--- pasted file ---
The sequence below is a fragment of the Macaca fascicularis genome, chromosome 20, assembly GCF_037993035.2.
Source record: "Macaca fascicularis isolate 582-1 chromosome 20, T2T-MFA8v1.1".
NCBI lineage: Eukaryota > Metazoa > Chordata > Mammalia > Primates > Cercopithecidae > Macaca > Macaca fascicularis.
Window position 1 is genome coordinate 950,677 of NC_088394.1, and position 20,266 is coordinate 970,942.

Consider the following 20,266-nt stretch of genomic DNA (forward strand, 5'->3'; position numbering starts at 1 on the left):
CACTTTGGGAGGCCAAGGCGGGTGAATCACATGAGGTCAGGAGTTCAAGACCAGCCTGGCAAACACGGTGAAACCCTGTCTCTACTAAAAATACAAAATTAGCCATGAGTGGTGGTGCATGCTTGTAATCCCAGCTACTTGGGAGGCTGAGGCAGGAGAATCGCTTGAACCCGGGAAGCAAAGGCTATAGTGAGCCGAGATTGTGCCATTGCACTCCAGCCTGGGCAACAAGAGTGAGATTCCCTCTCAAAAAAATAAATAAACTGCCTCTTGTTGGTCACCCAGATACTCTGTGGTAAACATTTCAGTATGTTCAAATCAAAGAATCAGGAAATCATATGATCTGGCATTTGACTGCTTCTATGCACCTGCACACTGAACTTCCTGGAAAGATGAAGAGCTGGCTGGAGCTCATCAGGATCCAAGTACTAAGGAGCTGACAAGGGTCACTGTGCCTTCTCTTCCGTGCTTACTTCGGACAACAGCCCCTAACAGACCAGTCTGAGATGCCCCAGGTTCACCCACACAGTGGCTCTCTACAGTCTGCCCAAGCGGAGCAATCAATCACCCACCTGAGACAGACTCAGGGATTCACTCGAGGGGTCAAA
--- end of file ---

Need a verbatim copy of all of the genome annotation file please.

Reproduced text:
The sequence below is a fragment of the Macaca fascicularis genome, chromosome 20, assembly GCF_037993035.2.
Source record: "Macaca fascicularis isolate 582-1 chromosome 20, T2T-MFA8v1.1".
NCBI lineage: Eukaryota > Metazoa > Chordata > Mammalia > Primates > Cercopithecidae > Macaca > Macaca fascicularis.
Window position 1 is genome coordinate 950,677 of NC_088394.1, and position 20,266 is coordinate 970,942.

Consider the following 20,266-nt stretch of genomic DNA (forward strand, 5'->3'; position numbering starts at 1 on the left):
CACTTTGGGAGGCCAAGGCGGGTGAATCACATGAGGTCAGGAGTTCAAGACCAGCCTGGCAAACACGGTGAAACCCTGTCTCTACTAAAAATACAAAATTAGCCATGAGTGGTGGTGCATGCTTGTAATCCCAGCTACTTGGGAGGCTGAGGCAGGAGAATCGCTTGAACCCGGGAAGCAAAGGCTATAGTGAGCCGAGATTGTGCCATTGCACTCCAGCCTGGGCAACAAGAGTGAGATTCCCTCTCAAAAAAATAAATAAACTGCCTCTTGTTGGTCACCCAGATACTCTGTGGTAAACATTTCAGTATGTTCAAATCAAAGAATCAGGAAATCATATGATCTGGCATTTGACTGCTTCTATGCACCTGCACACTGAACTTCCTGGAAAGATGAAGAGCTGGCTGGAGCTCATCAGGATCCAAGTACTAAGGAGCTGACAAGGGTCACTGTGCCTTCTCTTCCGTGCTTACTTCGGACAACAGCCCCTAACAGACCAGTCTGAGATGCCCCAGGTTCACCCACACAGTGGCTCTCTACAGTCTGCCCAAGCGGAGCAATCAATCACCCACCTGAGACAGACTCAGGGATTCACTCGAGGGGTCAAA